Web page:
CLARK FIELD (PLDT/WeRoam) – Ash Wednesday was just a week ago, but it already feels like Holy Week in this sprawling freeport dotted with tourism-sports amenities and factories quietly churning out export products.
It may be the sultry air and the somnolent shade of the acacias casting a Lenten mood, especially in the section that used to be Fort Stotsenberg, a cavalry station that grew after the last war into the home base of the US 13th Air Force.
For a leisurely nature outing, drive up North Luzon Expressway to Clark through verdant fields that will rest your eyes and calm your spirit. Feast at any of the fine eateries, play golf, or soak in water fun. Or simply bring food for a picnic then nap under the acacias.
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MORE JOBS: Having seen the slump of 2009, I was surprised to learn that Clark is now packing in more workers, boosting local commerce and pushing the construction of more dwellings for rent in contiguous towns.
Confirming this, President Benigno N. Ricafort of Clark Development Corp. noted that as of December 31 last year, Clark had chalked up an all-time high of 58,057 workers, improving on the record set in 2008 of 57,790 workers.
When the debate raged in the 1990s over the abrogation of the bases agreement with the United States, there was fear that closing Clark (and Subic naval base) would throw out a large number of Filipino workers that the job market could not absorb.
As it turned out, the Clark Freeport now employs three times more Filipino workers than Clark did under the Americans. In addition, it generates substantial income from manufacturing, exporting and tourism-related businesses.
Rodem Perez, CDC customer service department manager, expressed relief that Clark breached the 58,000 mark after the repercussions of the global economic crisis resulted in the layoff of some 3,000 workers in April 2009.
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POWER NEEDED: Ricafort said the improvement in the employment picture indicates recovery and growth, especially with the entry of new projects contracted last year.
Before President Arroyo steps down, he added, there will be a marked rise in employment, especially with Texas Instrument becoming fully operational soon. The US-based semiconductor firm is expected to hire more than 3,000 workers.
Another boost is the Next Frontier development that has been attracting tourism and industrial investors to the rolling area north of Clark proper.
There are 449 firms here with lease agreements. Of these, 107 firms are service-related; 115 are into electronics, furniture and crafts, manufacturing and garments; 28 engage in commercial operations, 21 in aviation, 16 in tourism, 31 in BPO/IT, eight in utility and four in housing.
A problem that is rearing its ugly head, however, is the increased pressure on power with the entry of more locators. Brownouts indicate that something fast and drastic must be done to ensure steady and reliable electricity.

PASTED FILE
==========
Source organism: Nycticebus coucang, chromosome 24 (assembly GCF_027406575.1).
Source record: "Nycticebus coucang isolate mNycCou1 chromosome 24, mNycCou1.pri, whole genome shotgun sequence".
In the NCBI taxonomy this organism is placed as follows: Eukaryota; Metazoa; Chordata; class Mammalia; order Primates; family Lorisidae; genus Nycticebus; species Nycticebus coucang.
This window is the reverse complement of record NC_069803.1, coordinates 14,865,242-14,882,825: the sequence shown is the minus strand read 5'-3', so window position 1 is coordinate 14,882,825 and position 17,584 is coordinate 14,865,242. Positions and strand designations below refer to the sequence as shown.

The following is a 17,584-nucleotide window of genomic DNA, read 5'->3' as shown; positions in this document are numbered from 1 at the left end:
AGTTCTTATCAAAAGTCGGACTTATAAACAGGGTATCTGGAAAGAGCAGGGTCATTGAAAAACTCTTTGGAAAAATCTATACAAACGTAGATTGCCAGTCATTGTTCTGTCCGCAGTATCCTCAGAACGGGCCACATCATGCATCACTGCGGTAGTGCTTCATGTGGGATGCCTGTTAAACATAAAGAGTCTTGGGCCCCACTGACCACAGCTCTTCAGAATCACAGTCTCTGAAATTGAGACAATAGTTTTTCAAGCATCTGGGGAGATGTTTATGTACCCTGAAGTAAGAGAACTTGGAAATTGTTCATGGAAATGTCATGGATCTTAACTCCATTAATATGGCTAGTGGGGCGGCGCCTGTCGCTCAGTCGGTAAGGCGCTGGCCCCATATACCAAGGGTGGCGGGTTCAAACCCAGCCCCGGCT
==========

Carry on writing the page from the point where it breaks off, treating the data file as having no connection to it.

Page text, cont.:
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HGC CASE: Back in Manila, some Home Guaranty Corp. officials are in hot water for selling cheap a 2.8-hectare government property at the Harbour Centre in Vitas, Tondo, allegedly defrauding government of some P300 million.
The Office of the Ombudsman has ordered seven HGC officials to explain their role in the deal involving the sale of a property way below its fair market value in violation of RA 3019 or the Anti-Graft and Corrupt Practices Act.
The Ombudsman said it has found basis for the investigation of the graft charges against Gonzalo Benjamin Bongolan, HGC president; Elmer Nonnatus Cadano, executive vice president; Melinda Adriano, vice president, guaranty group; Rafael delos Santos, vice president, asset management group; Corazon Corpuz, vice president corporate services division; Danilo Javier, vice president, legal group; and Jimmy Sarona, vice president, management services group.
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OTHER SALES: The complaint was filed by a certain Jerome Canlas over the sale of 2.8 hectares covering Lots 3 and 4, Block 3, at the Harbour Centre to La Paz Milling Corp. on July 21, 2008, for P384,715,800, or about P13,000 per square meter.
Canlas said: “In July 2008, the properties were worth P506,205,000 to P694,224,000 based on purchase prices as of 1999 and 2001, current sales offers, and independent appraisal of market values, or adjacent and adjoining properties.”
He said that in 1999, the Philippine National Bank sold for P22,000 per square meter a lot adjoining the HGC properties. Based on this selling price, he pointed out, HGC could have sold the lots in question for at least P636 million.
In August 2001, he added, the National Housing Authority also sold another adjoining property for P17,500 per square meter.
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HIGHER APPRAISAL: Canlas said the PNB and NHC transactions occurred 10 and eight years before the HGC sale, so the land in question could have fetched a higher price, considering the usual appreciation of real properties in Manila.
According to him, EValue Plus, a professional property consultant firm, placed in its appraisal report dated July 2008 the fair market value of adjoining lots at the Harbour Centre at P24,000 per square meter.
Based on such appraisal, HGC could have sold its lots for at least P694 million, he said.
“The difference between the actual fair market value of the properties and actual purchase price is from P121,489,200 to P309,508,200,” Canlas said. “The government suffered damages equal to those amounts.”
Some developers point out that since the Harbour Centre is now being developed as a major commercial and industrial area, the property could fetch a price of P30,000 per square meter.